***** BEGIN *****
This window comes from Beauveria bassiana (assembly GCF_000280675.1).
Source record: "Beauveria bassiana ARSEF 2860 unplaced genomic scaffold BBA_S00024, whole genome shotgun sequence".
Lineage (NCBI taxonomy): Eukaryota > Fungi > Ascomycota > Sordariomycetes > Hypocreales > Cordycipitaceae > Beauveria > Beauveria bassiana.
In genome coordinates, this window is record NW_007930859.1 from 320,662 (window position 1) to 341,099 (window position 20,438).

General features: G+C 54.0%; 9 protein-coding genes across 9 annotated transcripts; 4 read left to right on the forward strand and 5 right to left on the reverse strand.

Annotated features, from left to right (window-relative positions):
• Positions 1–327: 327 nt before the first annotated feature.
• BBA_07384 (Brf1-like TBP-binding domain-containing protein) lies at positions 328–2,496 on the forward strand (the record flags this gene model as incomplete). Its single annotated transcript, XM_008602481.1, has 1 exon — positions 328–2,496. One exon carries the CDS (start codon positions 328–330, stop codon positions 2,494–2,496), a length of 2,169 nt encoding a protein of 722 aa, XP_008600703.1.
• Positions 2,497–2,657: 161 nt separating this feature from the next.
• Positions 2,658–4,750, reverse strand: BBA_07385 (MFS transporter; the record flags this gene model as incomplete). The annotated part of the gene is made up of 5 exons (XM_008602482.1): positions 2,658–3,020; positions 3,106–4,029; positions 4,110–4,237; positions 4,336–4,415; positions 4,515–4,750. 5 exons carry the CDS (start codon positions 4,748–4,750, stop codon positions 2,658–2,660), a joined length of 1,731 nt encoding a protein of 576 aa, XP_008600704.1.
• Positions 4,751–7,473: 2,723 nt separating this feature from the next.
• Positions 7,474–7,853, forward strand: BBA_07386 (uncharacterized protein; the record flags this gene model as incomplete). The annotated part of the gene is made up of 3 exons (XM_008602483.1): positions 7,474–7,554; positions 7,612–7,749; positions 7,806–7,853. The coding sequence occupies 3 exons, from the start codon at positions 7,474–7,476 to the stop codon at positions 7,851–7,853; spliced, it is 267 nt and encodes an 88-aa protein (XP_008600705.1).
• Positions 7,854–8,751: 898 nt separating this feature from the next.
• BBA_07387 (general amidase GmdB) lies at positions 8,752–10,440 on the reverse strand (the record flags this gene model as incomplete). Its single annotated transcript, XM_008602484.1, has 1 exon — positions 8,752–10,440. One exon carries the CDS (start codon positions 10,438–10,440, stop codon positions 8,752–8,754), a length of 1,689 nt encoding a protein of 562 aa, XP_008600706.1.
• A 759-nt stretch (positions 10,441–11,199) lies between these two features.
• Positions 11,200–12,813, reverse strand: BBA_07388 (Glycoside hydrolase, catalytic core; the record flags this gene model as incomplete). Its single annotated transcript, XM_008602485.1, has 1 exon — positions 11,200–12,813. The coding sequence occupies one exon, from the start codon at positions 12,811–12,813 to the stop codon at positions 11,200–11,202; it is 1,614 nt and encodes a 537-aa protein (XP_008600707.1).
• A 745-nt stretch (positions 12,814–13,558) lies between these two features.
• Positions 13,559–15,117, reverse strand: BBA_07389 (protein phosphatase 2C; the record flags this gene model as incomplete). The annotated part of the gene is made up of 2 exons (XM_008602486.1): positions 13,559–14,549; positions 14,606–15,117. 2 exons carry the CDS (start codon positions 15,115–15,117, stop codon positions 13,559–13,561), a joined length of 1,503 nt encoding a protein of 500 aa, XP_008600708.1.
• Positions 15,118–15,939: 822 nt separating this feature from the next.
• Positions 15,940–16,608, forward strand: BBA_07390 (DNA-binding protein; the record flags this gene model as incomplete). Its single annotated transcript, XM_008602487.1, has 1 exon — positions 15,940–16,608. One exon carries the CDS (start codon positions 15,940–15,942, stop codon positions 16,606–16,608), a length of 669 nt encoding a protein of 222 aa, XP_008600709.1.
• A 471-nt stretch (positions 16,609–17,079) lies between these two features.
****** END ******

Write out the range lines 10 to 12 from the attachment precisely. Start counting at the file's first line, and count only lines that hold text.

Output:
• Positions 2,658–4,750, reverse strand: BBA_07385 (MFS transporter; the record flags this gene model as incomplete). The annotated part of the gene is made up of 5 exons (XM_008602482.1): positions 2,658–3,020; positions 3,106–4,029; positions 4,110–4,237; positions 4,336–4,415; positions 4,515–4,750. 5 exons carry the CDS (start codon positions 4,748–4,750, stop codon positions 2,658–2,660), a joined length of 1,731 nt encoding a protein of 576 aa, XP_008600704.1.
• Positions 4,751–7,473: 2,723 nt separating this feature from the next.
• Positions 7,474–7,853, forward strand: BBA_07386 (uncharacterized protein; the record flags this gene model as incomplete). The annotated part of the gene is made up of 3 exons (XM_008602483.1): positions 7,474–7,554; positions 7,612–7,749; positions 7,806–7,853. The coding sequence occupies 3 exons, from the start codon at positions 7,474–7,476 to the stop codon at positions 7,851–7,853; spliced, it is 267 nt and encodes an 88-aa protein (XP_008600705.1).